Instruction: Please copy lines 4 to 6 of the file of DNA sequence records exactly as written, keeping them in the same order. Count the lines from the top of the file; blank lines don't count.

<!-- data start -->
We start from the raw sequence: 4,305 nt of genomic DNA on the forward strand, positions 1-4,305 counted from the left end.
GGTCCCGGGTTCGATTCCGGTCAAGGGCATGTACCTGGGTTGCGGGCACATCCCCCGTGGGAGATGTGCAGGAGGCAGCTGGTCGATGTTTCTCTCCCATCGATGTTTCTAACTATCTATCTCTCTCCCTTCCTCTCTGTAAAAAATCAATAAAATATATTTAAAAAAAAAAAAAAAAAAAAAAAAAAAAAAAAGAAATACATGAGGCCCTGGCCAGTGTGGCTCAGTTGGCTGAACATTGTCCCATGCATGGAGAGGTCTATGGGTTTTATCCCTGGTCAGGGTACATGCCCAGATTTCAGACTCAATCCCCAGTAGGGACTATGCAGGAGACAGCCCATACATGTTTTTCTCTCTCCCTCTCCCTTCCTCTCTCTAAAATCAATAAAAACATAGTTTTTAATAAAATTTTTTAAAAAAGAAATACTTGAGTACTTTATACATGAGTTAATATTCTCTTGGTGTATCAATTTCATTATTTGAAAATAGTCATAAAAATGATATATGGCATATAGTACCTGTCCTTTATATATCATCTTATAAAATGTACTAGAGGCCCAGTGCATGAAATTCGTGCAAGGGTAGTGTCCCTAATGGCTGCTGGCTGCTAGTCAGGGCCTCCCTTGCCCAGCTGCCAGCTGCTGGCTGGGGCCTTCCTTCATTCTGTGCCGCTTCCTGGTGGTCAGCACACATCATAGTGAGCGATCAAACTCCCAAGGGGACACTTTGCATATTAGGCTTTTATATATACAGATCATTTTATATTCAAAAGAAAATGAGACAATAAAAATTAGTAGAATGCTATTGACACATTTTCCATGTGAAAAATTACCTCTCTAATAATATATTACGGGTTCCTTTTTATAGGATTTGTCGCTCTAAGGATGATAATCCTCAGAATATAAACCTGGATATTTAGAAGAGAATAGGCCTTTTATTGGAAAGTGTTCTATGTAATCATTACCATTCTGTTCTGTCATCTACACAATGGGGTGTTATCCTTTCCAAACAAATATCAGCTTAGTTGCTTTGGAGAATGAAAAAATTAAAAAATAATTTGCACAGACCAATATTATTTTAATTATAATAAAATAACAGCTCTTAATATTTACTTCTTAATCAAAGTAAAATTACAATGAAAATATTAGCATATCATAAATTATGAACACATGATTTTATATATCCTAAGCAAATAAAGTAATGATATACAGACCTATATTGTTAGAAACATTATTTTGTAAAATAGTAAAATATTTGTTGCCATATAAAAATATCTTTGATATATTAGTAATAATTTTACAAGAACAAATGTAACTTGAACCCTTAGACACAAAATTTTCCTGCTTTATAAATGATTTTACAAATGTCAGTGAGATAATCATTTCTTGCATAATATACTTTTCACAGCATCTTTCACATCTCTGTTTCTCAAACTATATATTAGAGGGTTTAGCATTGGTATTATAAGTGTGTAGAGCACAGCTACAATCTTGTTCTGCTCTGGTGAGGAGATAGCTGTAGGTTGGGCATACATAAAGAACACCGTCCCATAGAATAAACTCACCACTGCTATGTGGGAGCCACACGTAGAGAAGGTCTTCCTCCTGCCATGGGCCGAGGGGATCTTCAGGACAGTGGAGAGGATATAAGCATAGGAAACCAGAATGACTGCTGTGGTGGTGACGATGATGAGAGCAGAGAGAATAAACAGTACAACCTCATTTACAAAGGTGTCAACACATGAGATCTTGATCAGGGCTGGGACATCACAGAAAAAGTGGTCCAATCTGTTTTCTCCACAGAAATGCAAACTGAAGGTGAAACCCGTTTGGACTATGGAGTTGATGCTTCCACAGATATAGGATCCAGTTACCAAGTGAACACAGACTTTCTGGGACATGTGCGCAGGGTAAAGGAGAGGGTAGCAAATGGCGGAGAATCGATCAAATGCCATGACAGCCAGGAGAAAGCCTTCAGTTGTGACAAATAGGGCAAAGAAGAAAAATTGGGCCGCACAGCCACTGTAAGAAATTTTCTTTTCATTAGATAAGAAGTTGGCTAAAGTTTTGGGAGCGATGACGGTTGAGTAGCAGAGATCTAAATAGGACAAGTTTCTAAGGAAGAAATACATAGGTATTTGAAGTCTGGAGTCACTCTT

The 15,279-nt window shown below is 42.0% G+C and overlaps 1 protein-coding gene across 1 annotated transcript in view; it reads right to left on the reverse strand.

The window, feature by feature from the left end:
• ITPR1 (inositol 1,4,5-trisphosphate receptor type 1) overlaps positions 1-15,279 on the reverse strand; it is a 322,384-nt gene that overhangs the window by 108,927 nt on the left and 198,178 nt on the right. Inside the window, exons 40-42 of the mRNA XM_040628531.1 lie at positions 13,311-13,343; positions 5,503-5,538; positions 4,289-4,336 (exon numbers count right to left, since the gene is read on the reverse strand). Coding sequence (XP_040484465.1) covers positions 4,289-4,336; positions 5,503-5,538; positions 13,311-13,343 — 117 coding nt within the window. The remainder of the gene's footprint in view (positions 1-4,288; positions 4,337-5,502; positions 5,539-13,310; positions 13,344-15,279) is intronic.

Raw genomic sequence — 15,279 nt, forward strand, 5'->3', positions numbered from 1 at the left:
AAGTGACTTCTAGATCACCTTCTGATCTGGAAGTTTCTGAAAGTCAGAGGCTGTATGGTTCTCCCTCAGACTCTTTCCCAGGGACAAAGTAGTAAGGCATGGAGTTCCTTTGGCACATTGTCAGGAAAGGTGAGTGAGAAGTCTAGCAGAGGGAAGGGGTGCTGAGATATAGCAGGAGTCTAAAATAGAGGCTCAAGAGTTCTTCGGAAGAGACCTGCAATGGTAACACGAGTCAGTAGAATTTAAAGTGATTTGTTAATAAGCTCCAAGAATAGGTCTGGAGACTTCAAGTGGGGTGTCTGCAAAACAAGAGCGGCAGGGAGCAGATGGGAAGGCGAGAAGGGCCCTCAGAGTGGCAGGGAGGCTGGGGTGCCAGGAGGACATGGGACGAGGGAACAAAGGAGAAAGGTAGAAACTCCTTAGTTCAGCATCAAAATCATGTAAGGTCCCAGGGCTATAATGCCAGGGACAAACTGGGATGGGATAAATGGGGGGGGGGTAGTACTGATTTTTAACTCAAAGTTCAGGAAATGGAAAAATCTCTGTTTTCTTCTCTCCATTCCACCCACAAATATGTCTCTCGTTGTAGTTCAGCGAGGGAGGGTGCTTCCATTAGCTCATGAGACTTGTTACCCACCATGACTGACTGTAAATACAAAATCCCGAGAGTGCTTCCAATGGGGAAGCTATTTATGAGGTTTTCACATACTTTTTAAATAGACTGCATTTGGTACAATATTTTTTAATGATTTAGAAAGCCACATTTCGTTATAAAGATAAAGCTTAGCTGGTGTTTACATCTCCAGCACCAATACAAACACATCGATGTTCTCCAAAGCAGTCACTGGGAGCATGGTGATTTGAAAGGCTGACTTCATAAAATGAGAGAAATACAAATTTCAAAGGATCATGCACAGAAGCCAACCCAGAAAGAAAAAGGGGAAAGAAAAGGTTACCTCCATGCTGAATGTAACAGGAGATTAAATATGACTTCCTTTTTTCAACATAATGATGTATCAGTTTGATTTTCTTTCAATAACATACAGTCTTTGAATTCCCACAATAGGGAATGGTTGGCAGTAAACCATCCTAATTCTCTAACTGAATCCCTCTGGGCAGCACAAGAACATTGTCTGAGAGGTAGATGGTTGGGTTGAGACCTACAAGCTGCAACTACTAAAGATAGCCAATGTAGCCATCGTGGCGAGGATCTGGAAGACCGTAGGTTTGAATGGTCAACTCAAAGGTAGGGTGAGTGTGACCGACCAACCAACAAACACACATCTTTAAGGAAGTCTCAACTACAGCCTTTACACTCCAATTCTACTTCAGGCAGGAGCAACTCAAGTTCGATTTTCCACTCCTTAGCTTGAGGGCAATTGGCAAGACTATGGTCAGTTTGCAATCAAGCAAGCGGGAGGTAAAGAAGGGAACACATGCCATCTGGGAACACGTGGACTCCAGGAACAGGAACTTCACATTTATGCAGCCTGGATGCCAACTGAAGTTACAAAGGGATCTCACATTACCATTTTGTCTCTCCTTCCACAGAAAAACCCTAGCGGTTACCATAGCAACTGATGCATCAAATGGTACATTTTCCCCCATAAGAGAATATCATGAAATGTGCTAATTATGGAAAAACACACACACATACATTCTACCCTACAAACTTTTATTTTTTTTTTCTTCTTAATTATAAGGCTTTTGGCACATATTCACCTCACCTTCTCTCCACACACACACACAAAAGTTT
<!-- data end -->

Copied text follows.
The window, feature by feature from the left end:
• ITPR1 (inositol 1,4,5-trisphosphate receptor type 1) overlaps positions 1-15,279 on the reverse strand; it is a 322,384-nt gene that overhangs the window by 108,927 nt on the left and 198,178 nt on the right. Inside the window, exons 40-42 of the mRNA XM_040628531.1 lie at positions 13,311-13,343; positions 5,503-5,538; positions 4,289-4,336 (exon numbers count right to left, since the gene is read on the reverse strand). Coding sequence (XP_040484465.1) covers positions 4,289-4,336; positions 5,503-5,538; positions 13,311-13,343 — 117 coding nt within the window. The remainder of the gene's footprint in view (positions 1-4,288; positions 4,337-5,502; positions 5,539-13,310; positions 13,344-15,279) is intronic.

Raw genomic sequence — 15,279 nt, forward strand, 5'->3', positions numbered from 1 at the left: